Desperate to achieve at least some success. Umeda lent his 60hp Indian engine to aircraft builder Einosuke Shirato who then produced the Shirato lwao-go Aeroplane. This aeroplane was sent on flying tours accompanied by Umeda as part of a team. Eventually the aeroplane was sold to Yukichi Coto, and Umeda gave up direct involvement in aviation. (see Shirato Iwao-go Aeroplane)
Umeda Aeroplane
Umino Seaplane

   In May 1914, aviator Ikunosuke Umino took with him from the United States to Japan, a Christofferson flying-boat. While taxi-ing this aeroplane on 1 july, 1914, before a test flight, the engine caught fire and burned the major components of the aeroplane. Umino escaped uninjured. The engine used in this flying-boat was the same 60hp Hall-Scott that had been used in the Curtiss in which Kouha Takeishi crashed and was killed at the Fukakusa Military Grounds in Kyoto on 4 May, 1913. The engine was then repaired for further use in the Christofferson and by Umino for his aircraft.
   Using the remaining parts of the Christofferson flying-boat along with its engine, Umino designed a floatplane which he had built by Nippon Hikoki Seisakusho. This Umino Seaplane became the third and last aeroplane to come from this recently formed company. In the new aeroplane, the engine was in the tractor position instead of being a pusher as previously. The radiator was above the fuselage and behind the engine. There was a single main float with two wingtip pontoons. The cockpit was well aft at almost mid-fuselage.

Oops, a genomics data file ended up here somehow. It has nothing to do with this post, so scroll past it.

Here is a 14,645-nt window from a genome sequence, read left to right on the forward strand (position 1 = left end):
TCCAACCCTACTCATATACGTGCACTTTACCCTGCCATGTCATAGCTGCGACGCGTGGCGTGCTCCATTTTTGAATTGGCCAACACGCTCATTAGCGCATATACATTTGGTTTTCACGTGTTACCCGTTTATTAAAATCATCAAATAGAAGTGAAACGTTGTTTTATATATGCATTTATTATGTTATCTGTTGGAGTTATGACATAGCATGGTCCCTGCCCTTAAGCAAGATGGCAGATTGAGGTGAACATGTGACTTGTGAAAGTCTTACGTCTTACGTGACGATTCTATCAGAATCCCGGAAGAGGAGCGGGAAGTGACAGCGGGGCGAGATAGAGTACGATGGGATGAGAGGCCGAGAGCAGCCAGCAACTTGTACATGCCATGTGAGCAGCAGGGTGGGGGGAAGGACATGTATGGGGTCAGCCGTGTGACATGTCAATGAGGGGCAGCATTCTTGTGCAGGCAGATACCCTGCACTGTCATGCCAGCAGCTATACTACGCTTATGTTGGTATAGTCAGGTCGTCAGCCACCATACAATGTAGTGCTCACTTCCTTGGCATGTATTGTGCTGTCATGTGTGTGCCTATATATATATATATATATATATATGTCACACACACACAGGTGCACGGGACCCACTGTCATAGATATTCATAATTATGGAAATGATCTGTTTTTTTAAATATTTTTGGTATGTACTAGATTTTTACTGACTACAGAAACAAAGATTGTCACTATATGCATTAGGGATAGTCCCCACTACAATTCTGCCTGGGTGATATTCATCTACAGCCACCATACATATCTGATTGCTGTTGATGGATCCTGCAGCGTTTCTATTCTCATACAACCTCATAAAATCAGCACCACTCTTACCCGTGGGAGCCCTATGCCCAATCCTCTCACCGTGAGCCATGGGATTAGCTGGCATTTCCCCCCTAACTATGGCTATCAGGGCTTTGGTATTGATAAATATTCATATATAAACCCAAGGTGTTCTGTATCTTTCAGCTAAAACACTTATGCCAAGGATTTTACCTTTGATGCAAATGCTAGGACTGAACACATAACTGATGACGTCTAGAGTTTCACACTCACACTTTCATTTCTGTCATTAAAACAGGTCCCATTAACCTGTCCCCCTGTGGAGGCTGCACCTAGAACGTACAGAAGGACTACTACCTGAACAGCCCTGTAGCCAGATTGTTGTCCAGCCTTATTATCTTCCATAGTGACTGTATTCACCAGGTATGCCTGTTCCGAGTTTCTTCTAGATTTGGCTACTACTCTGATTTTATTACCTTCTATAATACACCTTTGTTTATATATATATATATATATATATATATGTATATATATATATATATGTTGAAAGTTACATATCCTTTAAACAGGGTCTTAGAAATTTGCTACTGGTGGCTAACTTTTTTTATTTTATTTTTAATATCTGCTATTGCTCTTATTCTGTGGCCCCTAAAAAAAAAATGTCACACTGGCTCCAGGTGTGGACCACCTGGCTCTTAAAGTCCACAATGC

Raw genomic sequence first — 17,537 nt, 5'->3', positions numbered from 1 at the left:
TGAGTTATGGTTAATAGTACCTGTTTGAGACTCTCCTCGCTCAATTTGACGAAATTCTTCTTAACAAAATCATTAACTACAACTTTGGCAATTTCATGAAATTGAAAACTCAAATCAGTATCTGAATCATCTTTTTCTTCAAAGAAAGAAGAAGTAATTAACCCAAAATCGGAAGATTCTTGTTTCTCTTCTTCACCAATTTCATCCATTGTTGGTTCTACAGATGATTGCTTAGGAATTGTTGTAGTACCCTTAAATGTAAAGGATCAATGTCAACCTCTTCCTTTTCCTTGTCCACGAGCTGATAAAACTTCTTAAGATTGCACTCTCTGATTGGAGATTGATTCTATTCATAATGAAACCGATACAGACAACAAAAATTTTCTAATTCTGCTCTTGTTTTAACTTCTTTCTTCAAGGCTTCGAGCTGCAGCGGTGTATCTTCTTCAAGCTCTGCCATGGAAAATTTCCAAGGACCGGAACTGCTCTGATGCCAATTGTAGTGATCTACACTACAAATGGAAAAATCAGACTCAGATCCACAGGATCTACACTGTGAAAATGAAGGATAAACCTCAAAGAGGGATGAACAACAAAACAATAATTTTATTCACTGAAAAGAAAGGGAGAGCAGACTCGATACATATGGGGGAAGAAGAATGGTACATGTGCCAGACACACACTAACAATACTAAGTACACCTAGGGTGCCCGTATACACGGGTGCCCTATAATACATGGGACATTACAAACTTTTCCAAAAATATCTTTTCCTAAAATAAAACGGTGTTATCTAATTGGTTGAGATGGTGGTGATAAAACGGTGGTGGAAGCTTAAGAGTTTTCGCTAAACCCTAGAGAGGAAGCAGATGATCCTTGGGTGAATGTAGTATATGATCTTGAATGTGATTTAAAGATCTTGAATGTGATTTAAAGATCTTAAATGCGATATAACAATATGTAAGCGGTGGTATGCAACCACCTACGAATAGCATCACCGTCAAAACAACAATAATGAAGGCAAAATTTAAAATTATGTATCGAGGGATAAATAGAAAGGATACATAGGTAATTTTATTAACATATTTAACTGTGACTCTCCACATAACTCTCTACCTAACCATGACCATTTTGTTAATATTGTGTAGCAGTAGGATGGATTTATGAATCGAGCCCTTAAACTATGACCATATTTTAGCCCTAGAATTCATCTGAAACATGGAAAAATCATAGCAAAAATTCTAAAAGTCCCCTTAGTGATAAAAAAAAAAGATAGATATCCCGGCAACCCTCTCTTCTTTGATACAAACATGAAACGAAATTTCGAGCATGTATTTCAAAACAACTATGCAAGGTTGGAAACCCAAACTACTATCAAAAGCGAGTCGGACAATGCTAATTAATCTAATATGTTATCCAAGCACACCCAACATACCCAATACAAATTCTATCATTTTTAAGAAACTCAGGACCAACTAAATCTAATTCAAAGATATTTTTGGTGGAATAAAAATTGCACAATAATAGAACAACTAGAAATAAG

This aeroplane was completed in May 1915 and tested at Nishinomiya Beach west of Osaka. Several attempts were made to get the seaplane airborne but none succeeded. Discouraged, Umino retired from aviation.

   Single-engine single-float tractor biplane. Wooden structure with fabric covered wings, fuselage and tail unit. Wooden main float with tubular metal wingtip floats. Pilot in open cockpit.
   60hp Hall-Scott eight-cylinder vee water-cooled engine, driving a two-bladed wooden propeller.
   Span 10.30m (33ft 9 1/2in); length 7m (22ft 11 1/2in); height 3.60m (11ft 9 1/4in).
   Empty weight 510kg (1,124Ib).
   One built in May 1915.

Because of a lack of further orders the Nippon Hikoki Seisakusho went out of business and Tachibana, the owner of the company, went into the film industry.
Umino Seaplane
Experimental Japanese-Navy-Type Seaplane